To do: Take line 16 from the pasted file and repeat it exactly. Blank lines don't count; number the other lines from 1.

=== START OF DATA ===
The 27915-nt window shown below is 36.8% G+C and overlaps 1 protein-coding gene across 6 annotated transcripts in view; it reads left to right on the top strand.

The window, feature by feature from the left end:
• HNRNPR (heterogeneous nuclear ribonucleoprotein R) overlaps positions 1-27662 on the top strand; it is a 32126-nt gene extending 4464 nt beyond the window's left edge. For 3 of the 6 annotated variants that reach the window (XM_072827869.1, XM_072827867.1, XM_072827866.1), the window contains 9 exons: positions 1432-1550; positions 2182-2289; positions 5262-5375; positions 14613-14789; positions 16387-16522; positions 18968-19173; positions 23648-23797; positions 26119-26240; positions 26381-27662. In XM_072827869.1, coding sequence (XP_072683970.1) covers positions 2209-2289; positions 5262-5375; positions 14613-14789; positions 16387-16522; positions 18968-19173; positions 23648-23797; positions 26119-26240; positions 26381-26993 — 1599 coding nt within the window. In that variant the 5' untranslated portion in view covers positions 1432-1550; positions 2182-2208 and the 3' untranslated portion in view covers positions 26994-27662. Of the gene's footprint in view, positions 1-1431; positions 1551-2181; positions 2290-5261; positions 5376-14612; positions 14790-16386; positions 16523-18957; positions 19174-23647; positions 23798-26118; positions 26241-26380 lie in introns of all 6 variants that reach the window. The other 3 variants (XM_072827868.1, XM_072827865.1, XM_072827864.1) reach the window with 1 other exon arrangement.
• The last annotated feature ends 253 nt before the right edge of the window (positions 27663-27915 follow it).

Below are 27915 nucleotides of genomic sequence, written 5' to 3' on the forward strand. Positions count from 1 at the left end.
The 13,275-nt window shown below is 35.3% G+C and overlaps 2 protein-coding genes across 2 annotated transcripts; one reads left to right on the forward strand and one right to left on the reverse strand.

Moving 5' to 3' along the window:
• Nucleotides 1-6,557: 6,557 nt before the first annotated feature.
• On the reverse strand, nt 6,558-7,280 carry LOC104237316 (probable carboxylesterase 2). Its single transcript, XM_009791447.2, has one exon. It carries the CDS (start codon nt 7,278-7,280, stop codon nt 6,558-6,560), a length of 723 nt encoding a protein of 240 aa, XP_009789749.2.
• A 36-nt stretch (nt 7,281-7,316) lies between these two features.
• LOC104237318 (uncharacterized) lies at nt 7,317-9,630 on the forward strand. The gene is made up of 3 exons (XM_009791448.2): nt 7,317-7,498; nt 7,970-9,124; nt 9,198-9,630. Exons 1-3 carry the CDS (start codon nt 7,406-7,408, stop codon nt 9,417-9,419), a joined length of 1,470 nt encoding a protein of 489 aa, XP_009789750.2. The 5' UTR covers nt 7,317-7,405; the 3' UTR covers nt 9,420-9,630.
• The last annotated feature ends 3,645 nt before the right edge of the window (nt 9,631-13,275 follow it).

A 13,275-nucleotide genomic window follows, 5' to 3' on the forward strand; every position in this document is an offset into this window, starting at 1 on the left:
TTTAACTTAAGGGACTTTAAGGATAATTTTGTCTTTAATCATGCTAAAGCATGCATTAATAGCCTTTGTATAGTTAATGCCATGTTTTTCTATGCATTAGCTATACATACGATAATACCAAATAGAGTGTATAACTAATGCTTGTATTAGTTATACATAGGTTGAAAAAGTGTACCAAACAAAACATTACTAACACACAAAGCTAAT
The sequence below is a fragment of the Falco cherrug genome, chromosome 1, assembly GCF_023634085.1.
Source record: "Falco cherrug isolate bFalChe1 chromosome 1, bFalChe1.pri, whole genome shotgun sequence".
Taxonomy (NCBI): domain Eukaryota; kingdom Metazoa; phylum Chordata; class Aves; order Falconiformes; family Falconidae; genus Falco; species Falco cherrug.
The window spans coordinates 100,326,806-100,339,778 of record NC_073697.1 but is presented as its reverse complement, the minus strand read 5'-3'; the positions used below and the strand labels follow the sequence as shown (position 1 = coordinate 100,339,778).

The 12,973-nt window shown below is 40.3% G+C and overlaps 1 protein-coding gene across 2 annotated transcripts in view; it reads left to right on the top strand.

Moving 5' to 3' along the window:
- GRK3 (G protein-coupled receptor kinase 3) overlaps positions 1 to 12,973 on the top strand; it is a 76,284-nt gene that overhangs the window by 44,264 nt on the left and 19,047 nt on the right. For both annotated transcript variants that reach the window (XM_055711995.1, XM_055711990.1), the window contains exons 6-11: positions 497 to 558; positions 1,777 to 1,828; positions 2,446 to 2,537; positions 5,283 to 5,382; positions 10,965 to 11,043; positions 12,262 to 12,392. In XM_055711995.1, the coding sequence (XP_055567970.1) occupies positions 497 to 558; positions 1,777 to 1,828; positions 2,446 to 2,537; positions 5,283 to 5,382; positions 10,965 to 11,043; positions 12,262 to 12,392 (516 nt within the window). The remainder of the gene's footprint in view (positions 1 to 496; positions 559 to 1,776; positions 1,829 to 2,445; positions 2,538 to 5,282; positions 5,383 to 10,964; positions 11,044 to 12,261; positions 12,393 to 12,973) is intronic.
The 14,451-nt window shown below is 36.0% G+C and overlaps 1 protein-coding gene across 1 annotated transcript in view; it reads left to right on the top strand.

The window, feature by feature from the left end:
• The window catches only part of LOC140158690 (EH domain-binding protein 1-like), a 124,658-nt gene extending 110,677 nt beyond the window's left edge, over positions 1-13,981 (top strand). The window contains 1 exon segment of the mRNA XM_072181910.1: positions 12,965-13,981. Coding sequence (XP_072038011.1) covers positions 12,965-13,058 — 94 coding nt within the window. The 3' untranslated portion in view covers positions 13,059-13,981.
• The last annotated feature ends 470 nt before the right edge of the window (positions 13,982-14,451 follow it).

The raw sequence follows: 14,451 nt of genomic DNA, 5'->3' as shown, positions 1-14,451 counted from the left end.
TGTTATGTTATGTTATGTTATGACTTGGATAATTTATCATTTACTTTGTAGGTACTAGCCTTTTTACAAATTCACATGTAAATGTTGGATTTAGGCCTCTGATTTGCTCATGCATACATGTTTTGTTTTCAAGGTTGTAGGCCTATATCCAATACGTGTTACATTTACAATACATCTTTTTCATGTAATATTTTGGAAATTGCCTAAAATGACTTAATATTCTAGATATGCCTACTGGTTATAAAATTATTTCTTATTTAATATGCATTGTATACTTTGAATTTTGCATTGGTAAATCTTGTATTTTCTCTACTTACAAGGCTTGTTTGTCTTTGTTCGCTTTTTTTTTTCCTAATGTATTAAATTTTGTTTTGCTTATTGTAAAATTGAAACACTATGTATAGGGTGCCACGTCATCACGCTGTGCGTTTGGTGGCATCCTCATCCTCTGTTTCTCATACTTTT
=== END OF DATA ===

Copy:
Source record: "Falco cherrug isolate bFalChe1 chromosome 1, bFalChe1.pri, whole genome shotgun sequence".